For 26 years now, History kept on fondly reminding us the vivid memories of the first People Power Revolution in 1986. Whenever people who flocked on the busiest street in the country would tell their own stories of how the vast yellow sea of humanity – with only food, flowers and prayers as their weapons – won over the threats of pirates through those tanks and soldiers with high-powered guns, one could see their nostalgic smiles and read at the back of their minds their strong desire to bring back that unifying force that was EDSA 1.
For today’s youth who were born months after that historic event or weren’t even a possibility then, they could not totally appreciate it. I must admit, yes, we were not physically present there, it’s just a mere memory or part of the History curriculum. And yes, I couldn’t avoid thinking that the revolution had failed us; in fact, I could see the proof in the news and on the streets.
But here comes the point. The pressure – or the grace, rather – is on us. The pressure to record everything our parents and other EDSA 1 personalities and participants tell us, do them according to the demands of the times, and pass it on to future generations. But we also have the grace – our mere youth and the fresh ideas we can always think – and more of it is needed to preserve the virtues exemplified by EDSA 1, enrich and sustain the legacy it left us, and do the rest. Therefore, the revolution hadn’t failed us; in fact, it still continues until now, with more worthwhile causes.
One virtue we learned on the occasion of the 26th anniversary of the 1986 People Power Revolution was the sacrifice one can make for a noble cause. And that cause was to protect, nurture and save our natural environment.
iamninoy-iamcory Movement, together with the Project Inspire campaign of the Ayala Malls, Community Action for Reforestation (CAREFOR) and Fostering People’s Education, Empowerment, Enterprise (FPE3), organized “Nurture the Marikina Watershed”, a tree nursery and planting initiative. Volunteers of all ages and from different sectors, including the graduates of the Ninoy and Cory Aquino Leadership Journey (NCALJ), took part in gathering tree wildings and, in the future, planting them in the vicinity of the watershed. It was considered a new form of ‘people power’ which would build enough nurseries to produce more tree wildings that would be replanted in the area.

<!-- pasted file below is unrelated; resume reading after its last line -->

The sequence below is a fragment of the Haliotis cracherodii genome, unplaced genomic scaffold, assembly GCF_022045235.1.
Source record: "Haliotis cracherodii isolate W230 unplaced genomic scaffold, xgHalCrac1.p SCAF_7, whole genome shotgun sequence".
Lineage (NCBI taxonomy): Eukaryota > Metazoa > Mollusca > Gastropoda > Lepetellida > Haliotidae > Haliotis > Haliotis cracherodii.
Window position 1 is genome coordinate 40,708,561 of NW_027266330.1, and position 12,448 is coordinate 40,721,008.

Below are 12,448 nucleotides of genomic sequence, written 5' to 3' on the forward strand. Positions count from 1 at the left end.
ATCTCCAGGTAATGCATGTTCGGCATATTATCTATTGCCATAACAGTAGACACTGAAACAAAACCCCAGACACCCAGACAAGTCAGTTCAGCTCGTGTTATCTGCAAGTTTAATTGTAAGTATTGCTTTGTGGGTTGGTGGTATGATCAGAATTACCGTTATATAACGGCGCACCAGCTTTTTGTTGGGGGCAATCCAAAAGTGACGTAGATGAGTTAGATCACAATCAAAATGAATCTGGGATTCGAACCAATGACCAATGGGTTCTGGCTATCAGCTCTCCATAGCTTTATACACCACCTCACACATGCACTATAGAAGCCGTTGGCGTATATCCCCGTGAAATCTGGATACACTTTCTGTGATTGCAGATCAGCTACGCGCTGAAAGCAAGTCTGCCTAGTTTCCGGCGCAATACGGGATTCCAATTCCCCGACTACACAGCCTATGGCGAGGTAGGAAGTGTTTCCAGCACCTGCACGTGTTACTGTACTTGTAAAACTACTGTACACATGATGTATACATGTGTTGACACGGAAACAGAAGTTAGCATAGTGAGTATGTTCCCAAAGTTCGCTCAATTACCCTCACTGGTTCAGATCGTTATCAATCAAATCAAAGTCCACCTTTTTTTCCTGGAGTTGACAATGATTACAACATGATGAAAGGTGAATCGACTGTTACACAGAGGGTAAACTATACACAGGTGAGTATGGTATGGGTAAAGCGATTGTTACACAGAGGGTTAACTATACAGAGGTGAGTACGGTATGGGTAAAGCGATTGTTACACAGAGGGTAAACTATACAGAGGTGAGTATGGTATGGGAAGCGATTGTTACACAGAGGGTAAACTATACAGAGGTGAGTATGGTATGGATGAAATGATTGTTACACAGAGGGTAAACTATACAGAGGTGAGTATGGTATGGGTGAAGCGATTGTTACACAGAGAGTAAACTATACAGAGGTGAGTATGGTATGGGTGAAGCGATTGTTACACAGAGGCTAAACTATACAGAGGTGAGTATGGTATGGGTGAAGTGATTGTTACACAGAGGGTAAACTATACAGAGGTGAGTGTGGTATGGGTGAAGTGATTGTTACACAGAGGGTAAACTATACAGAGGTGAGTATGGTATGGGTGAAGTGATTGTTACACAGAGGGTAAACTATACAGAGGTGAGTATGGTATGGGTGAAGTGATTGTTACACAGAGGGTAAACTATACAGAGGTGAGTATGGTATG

That line from Sir Ben Tangco, managing director of the iamninoy-iamcory Movement, said it all: “Kung sila ay nasa kalsada at ginugunita nila ang nakaraan, tayo naman dito ay itatanim ang binhi ng kinabukasan.” Knowing that we are now experiencing the hazards brought by climate change, we have already created and must meet the goal of providing the future generations with a cleaner, greener and safer world as a way of commemorating and preserving the legacy of EDSA 1.
We learned from the facilitators from CAREFOR and community volunteers from Brgy. Calawis, Antipolo City, Rizal (which is part of the Marikina Watershed) the actual process of nursing the tree wildings – from putting the soil in small black bags, trimming the roots and leaves of the wildings, sprinkling the soil-filled bags with water, planting the wildings on the moist soil, and gathering them in their respective chambers.
Everyone worked accordingly in the said process, and eventually made friends with each other.Some of us even jokingly sang the lines “Magtamin ay ‘di biro / Maghapong nakaupo…” or threw their what-they-call pick-up lines at each other as realizations of how tiring yet fun the activity was. Also, the breathtaking sights of the green-draped hills, the stream where cool and clear water flowed freely, and the warm hospitality of the residents were bonuses to the fun we had and the lessons we learned there.
How wonderful that despite: the early call time; the difficult trip en route to the venue and back to the meeting place; the scorching heat; the mud we got on our hands and stuck on our clothes and shoes; and the exhaustion we felt after the activity, we managed to sacrifice everything we had to fulfill the said cause. And all these were worth a very enriching experience.
I realized that that was what EDSA 1 was trying to teach us in its 26 years of remembrance. Back then, people fought for liberation and democracy by sacrificing their lives on the streets for four days no matter how grave the threat imposed by the military was. Now, as we face challenges and problems of all sorts in our families, communities and even in our country, we are called by the memories of EDSA 1 to reach out and help each other to confront all these and come up with long-term, feasible and beneficial solutions. Through that, we can revive and pursue the virtues that defined the event that changed the course of Philippine history: courage, faith and sacrifice.
Let us preserve our natural environment. Let us nurture our future. Let us preserve and nurture the legacy of EDSA 1.